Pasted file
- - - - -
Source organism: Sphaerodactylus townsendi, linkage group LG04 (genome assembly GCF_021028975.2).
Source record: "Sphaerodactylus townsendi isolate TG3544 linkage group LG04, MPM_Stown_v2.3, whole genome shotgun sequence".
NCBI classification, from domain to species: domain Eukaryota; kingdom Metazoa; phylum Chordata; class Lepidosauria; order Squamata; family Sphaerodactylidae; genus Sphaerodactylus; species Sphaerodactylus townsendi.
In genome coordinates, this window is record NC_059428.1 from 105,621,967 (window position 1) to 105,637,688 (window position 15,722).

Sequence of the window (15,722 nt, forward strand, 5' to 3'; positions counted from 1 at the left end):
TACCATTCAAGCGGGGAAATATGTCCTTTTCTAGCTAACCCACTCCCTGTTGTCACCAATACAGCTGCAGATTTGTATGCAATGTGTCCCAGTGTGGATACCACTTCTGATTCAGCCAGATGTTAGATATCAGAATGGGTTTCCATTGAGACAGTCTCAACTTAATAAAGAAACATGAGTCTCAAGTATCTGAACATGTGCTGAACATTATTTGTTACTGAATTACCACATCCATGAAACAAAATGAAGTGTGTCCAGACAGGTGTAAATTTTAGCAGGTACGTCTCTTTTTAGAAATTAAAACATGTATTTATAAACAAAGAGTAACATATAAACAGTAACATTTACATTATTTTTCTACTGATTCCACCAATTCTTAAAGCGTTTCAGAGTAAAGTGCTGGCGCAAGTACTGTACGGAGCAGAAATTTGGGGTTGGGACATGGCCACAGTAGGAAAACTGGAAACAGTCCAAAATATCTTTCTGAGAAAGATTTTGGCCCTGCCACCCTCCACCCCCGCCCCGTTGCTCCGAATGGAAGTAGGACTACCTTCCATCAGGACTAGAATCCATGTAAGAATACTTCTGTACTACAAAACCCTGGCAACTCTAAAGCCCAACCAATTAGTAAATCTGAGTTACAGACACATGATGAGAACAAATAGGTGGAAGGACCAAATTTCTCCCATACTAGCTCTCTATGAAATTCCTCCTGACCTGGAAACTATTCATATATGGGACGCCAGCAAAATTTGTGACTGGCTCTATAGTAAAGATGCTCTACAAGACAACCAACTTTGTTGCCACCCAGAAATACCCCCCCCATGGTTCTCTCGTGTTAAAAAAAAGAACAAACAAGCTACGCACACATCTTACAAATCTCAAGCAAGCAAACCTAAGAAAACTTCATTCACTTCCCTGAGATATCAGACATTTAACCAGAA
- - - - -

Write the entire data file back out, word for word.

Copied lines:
Source organism: Sphaerodactylus townsendi, linkage group LG04 (genome assembly GCF_021028975.2).
Source record: "Sphaerodactylus townsendi isolate TG3544 linkage group LG04, MPM_Stown_v2.3, whole genome shotgun sequence".
NCBI classification, from domain to species: domain Eukaryota; kingdom Metazoa; phylum Chordata; class Lepidosauria; order Squamata; family Sphaerodactylidae; genus Sphaerodactylus; species Sphaerodactylus townsendi.
In genome coordinates, this window is record NC_059428.1 from 105,621,967 (window position 1) to 105,637,688 (window position 15,722).

Sequence of the window (15,722 nt, forward strand, 5' to 3'; positions counted from 1 at the left end):
TACCATTCAAGCGGGGAAATATGTCCTTTTCTAGCTAACCCACTCCCTGTTGTCACCAATACAGCTGCAGATTTGTATGCAATGTGTCCCAGTGTGGATACCACTTCTGATTCAGCCAGATGTTAGATATCAGAATGGGTTTCCATTGAGACAGTCTCAACTTAATAAAGAAACATGAGTCTCAAGTATCTGAACATGTGCTGAACATTATTTGTTACTGAATTACCACATCCATGAAACAAAATGAAGTGTGTCCAGACAGGTGTAAATTTTAGCAGGTACGTCTCTTTTTAGAAATTAAAACATGTATTTATAAACAAAGAGTAACATATAAACAGTAACATTTACATTATTTTTCTACTGATTCCACCAATTCTTAAAGCGTTTCAGAGTAAAGTGCTGGCGCAAGTACTGTACGGAGCAGAAATTTGGGGTTGGGACATGGCCACAGTAGGAAAACTGGAAACAGTCCAAAATATCTTTCTGAGAAAGATTTTGGCCCTGCCACCCTCCACCCCCGCCCCGTTGCTCCGAATGGAAGTAGGACTACCTTCCATCAGGACTAGAATCCATGTAAGAATACTTCTGTACTACAAAACCCTGGCAACTCTAAAGCCCAACCAATTAGTAAATCTGAGTTACAGACACATGATGAGAACAAATAGGTGGAAGGACCAAATTTCTCCCATACTAGCTCTCTATGAAATTCCTCCTGACCTGGAAACTATTCATATATGGGACGCCAGCAAAATTTGTGACTGGCTCTATAGTAAAGATGCTCTACAAGACAACCAACTTTGTTGCCACCCAGAAATACCCCCCCCATGGTTCTCTCGTGTTAAAAAAAAGAACAAACAAGCTACGCACACATCTTACAAATCTCAAGCAAGCAAACCTAAGAAAACTTCATTCACTTCCCTGAGATATCAGACATTTAACCAGAA